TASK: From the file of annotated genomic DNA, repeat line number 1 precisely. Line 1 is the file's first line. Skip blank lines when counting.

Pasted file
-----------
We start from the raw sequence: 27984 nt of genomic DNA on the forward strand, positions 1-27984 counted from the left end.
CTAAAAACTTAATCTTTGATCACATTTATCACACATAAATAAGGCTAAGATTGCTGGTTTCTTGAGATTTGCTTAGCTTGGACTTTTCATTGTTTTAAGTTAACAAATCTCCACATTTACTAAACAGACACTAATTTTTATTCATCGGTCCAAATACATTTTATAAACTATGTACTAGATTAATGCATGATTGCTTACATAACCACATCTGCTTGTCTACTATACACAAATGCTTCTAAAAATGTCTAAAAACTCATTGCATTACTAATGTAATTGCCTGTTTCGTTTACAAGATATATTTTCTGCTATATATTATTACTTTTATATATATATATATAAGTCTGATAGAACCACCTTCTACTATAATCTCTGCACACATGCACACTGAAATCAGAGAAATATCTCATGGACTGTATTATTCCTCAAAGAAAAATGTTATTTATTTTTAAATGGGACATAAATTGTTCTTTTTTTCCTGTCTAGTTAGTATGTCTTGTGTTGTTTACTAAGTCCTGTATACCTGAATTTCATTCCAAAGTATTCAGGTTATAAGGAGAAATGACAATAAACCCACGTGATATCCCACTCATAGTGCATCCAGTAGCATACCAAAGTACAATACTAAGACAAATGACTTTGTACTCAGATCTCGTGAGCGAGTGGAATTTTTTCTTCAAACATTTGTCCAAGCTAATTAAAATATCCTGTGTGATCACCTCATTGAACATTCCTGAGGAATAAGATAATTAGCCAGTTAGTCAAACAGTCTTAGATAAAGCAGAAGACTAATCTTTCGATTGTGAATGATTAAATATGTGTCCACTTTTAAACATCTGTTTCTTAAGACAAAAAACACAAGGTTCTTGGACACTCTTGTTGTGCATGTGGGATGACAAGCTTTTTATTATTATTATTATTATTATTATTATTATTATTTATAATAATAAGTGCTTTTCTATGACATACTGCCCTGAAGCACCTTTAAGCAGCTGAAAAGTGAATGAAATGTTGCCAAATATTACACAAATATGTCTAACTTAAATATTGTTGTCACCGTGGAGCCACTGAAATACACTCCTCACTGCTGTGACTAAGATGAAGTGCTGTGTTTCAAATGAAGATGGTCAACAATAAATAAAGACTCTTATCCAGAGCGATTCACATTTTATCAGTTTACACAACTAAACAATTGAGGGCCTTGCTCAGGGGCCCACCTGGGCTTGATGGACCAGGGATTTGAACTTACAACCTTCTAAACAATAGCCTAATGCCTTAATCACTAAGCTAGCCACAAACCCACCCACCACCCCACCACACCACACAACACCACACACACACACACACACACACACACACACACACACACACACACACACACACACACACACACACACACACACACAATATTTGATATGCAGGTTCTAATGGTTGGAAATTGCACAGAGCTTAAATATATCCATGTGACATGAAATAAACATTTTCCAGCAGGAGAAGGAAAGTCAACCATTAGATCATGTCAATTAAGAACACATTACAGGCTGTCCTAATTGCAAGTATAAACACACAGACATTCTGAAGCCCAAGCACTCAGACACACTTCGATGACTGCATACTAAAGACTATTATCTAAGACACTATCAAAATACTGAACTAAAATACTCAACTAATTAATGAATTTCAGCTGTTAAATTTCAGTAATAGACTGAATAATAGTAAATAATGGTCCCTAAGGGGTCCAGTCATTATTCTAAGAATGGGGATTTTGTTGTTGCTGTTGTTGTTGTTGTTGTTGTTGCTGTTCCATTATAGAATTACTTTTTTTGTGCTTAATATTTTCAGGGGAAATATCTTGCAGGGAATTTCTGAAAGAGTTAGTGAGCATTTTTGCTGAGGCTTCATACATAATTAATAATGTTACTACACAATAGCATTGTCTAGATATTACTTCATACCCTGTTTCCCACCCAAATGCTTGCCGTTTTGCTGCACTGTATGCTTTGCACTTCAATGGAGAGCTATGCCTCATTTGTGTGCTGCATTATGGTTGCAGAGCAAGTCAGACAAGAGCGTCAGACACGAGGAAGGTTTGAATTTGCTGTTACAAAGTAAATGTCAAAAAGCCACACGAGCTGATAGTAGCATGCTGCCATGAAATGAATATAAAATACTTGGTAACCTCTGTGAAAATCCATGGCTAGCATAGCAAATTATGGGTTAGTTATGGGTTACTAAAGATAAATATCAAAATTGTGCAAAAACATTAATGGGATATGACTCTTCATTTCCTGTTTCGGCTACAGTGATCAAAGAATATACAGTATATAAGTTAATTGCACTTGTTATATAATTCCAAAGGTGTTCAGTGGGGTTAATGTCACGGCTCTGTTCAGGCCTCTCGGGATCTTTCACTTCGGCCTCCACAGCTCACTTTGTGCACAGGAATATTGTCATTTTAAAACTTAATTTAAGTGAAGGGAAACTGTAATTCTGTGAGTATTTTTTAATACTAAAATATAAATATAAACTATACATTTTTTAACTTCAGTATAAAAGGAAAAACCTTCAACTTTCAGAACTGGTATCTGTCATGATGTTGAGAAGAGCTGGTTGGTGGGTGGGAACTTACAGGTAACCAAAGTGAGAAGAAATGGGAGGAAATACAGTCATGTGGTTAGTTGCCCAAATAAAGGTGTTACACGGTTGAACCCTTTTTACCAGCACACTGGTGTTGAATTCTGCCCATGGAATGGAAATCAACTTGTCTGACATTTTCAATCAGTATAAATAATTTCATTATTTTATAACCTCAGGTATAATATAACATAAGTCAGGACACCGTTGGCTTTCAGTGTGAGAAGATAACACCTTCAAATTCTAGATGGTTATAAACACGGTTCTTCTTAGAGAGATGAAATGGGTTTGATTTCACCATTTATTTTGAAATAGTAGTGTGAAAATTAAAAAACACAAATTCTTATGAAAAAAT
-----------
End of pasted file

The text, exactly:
We start from the raw sequence: 27984 nt of genomic DNA on the forward strand, positions 1-27984 counted from the left end.